The Chicago teachers’ strike would not have been possible were it not for the victory of the rank-and-file group, the Caucus of Rank-and-File Educators (CORE), in the 2010 CTU elections. Forged in the struggle against school closings primarily in low-income communities of color, CORE ran against a corrupt and divided old guard on a platform calling for building an organizing union, based on alliances with parents and the community, and promoting an authentic vision of educational reform that included lower class size, an enriched curriculum, wraparound social services at schools in low-income communities, and increased funding.

CORE directly counterposed its vision to the corporate-driven “deform” touted by Mayor Emanuel, who advocated using student scores on standardized tests as a weapon to evaluate and compensate teachers (merit pay), closing public schools (with the rationale that they have failed to prepare their students to succeed on the standardized tests), opening more privately run, mostly non-union charter schools, and restricting or eliminating seniority in cases of layoffs. CORE opposed privatizing and charterizing, calling instead for investing resources into existing neighborhood schools. The strike—with its mass participation by teachers, parents, and community around a visionary program for school change—was a dramatic rejection of that program. It was in a very real sense a political strike, borne of a rank-and-file caucus and movement with its own alternative program.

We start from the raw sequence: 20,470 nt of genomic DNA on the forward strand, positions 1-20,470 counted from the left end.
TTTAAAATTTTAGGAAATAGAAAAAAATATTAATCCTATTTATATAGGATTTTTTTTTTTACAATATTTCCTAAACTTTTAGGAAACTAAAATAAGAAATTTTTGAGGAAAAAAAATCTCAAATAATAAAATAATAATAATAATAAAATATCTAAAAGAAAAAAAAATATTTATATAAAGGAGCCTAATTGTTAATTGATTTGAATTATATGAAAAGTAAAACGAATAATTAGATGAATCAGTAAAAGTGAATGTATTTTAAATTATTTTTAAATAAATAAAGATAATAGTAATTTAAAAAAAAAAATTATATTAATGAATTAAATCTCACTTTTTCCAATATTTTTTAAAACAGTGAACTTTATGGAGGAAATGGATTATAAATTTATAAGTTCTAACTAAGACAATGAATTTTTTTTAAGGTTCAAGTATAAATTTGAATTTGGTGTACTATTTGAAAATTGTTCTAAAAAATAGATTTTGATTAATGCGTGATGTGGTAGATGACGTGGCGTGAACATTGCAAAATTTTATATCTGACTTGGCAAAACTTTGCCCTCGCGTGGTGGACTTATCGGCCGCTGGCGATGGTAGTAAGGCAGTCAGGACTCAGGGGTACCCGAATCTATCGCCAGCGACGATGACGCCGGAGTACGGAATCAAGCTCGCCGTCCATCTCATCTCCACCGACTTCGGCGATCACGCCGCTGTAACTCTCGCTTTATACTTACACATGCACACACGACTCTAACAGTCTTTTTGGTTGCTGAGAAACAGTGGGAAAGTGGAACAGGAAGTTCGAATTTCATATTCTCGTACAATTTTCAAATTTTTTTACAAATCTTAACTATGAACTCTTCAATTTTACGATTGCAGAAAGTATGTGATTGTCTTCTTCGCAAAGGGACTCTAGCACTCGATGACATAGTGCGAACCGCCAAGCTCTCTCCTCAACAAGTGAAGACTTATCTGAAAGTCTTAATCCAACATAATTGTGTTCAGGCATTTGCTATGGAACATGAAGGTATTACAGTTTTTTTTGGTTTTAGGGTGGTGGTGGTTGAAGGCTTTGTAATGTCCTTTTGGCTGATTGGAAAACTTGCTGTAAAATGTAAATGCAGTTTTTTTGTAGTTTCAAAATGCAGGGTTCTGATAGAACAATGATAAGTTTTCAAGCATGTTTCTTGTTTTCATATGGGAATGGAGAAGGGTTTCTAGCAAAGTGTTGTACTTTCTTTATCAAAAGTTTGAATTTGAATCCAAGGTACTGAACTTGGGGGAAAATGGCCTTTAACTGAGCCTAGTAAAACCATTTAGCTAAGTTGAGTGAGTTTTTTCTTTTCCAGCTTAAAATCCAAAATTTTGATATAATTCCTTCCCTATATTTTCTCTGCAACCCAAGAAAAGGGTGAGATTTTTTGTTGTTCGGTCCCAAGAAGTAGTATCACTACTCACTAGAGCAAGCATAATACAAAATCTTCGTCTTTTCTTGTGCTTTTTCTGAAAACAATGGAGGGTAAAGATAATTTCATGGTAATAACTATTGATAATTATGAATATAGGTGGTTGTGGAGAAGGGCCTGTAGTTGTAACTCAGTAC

Striking CTU members rally at John Marshall Metro High School. (Photo: Sarah Jane Rhee)

CORE’s political evolution represents a radical departure from and an improvement on the strategies that have guided rank-and-file and left union militants since the 1970s. Most union oppositionists in the past forty years have eschewed organizing the rank and file so as to transform bureaucratic unions into instruments of struggle. On the contrary, they have accepted the structure of employer-union relations as a given—with all the legal, political, and economic constraints involved—and sought simply to win union office, whether as individuals or as a slate, to govern the union better. Not surprisingly, little was generally accomplished even when such oppositionists were victorious, for the relationship of forces between the employers and the workers remained unchanged.

A minority of union activists were guided by a rank-and-file perspective, or, some would say, strategy, based on the following basic precepts:

  1. The labor bureaucracy of full-time officials, from local officers on up, constitutes a separate and distinct layer between the working class and the employers, with its own distinctive socioeconomic interests to preserve the union (its apparatus, treasury, etc.) and to ultimately avoid taking risks, above all leading mass struggles against the employers that might jeopardize the institution.
  2. While seeking to avoid confrontations with the employer so as to preserve the union as an institution, the bureaucracy privileges the strategies of top-down collective bargaining, the electoral road via the Democratic Party, and corporatist tripartite government-employer-union regulation of the economy as a substitute for organizing the rank and file.